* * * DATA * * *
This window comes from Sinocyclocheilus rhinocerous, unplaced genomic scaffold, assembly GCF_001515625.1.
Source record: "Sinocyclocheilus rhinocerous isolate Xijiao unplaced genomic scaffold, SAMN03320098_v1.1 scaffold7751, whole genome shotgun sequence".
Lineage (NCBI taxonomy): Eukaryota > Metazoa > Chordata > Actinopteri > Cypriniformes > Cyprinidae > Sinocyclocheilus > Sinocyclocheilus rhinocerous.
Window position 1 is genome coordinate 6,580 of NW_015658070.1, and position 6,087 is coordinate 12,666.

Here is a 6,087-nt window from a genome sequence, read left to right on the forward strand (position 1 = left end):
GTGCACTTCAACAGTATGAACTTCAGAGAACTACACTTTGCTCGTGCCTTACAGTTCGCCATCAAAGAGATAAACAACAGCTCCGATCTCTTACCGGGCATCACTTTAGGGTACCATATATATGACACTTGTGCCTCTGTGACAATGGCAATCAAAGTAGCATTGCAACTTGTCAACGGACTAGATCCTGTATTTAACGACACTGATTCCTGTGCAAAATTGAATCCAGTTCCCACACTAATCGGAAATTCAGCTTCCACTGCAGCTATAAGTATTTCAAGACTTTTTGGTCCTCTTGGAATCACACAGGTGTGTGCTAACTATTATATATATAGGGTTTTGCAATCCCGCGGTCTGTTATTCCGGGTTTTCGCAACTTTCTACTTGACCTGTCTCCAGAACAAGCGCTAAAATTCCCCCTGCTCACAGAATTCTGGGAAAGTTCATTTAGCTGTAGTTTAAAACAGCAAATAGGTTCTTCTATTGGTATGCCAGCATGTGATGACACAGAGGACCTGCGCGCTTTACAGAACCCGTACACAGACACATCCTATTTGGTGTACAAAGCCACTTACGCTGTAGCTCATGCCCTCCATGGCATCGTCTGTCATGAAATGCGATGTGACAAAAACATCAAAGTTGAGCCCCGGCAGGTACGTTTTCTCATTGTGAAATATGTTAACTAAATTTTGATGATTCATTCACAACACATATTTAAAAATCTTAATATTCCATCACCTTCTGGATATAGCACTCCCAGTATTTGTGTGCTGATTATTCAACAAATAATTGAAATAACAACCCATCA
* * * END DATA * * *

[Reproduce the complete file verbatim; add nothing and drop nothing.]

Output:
This window comes from Sinocyclocheilus rhinocerous, unplaced genomic scaffold, assembly GCF_001515625.1.
Source record: "Sinocyclocheilus rhinocerous isolate Xijiao unplaced genomic scaffold, SAMN03320098_v1.1 scaffold7751, whole genome shotgun sequence".
Lineage (NCBI taxonomy): Eukaryota > Metazoa > Chordata > Actinopteri > Cypriniformes > Cyprinidae > Sinocyclocheilus > Sinocyclocheilus rhinocerous.
Window position 1 is genome coordinate 6,580 of NW_015658070.1, and position 6,087 is coordinate 12,666.

Here is a 6,087-nt window from a genome sequence, read left to right on the forward strand (position 1 = left end):
GTGCACTTCAACAGTATGAACTTCAGAGAACTACACTTTGCTCGTGCCTTACAGTTCGCCATCAAAGAGATAAACAACAGCTCCGATCTCTTACCGGGCATCACTTTAGGGTACCATATATATGACACTTGTGCCTCTGTGACAATGGCAATCAAAGTAGCATTGCAACTTGTCAACGGACTAGATCCTGTATTTAACGACACTGATTCCTGTGCAAAATTGAATCCAGTTCCCACACTAATCGGAAATTCAGCTTCCACTGCAGCTATAAGTATTTCAAGACTTTTTGGTCCTCTTGGAATCACACAGGTGTGTGCTAACTATTATATATATAGGGTTTTGCAATCCCGCGGTCTGTTATTCCGGGTTTTCGCAACTTTCTACTTGACCTGTCTCCAGAACAAGCGCTAAAATTCCCCCTGCTCACAGAATTCTGGGAAAGTTCATTTAGCTGTAGTTTAAAACAGCAAATAGGTTCTTCTATTGGTATGCCAGCATGTGATGACACAGAGGACCTGCGCGCTTTACAGAACCCGTACACAGACACATCCTATTTGGTGTACAAAGCCACTTACGCTGTAGCTCATGCCCTCCATGGCATCGTCTGTCATGAAATGCGATGTGACAAAAACATCAAAGTTGAGCCCCGGCAGGTACGTTTTCTCATTGTGAAATATGTTAACTAAATTTTGATGATTCATTCACAACACATATTTAAAAATCTTAATATTCCATCACCTTCTGGATATAGCACTCCCAGTATTTGTGTGCTGATTATTCAACAAATAATTGAAATAACAACCCATCA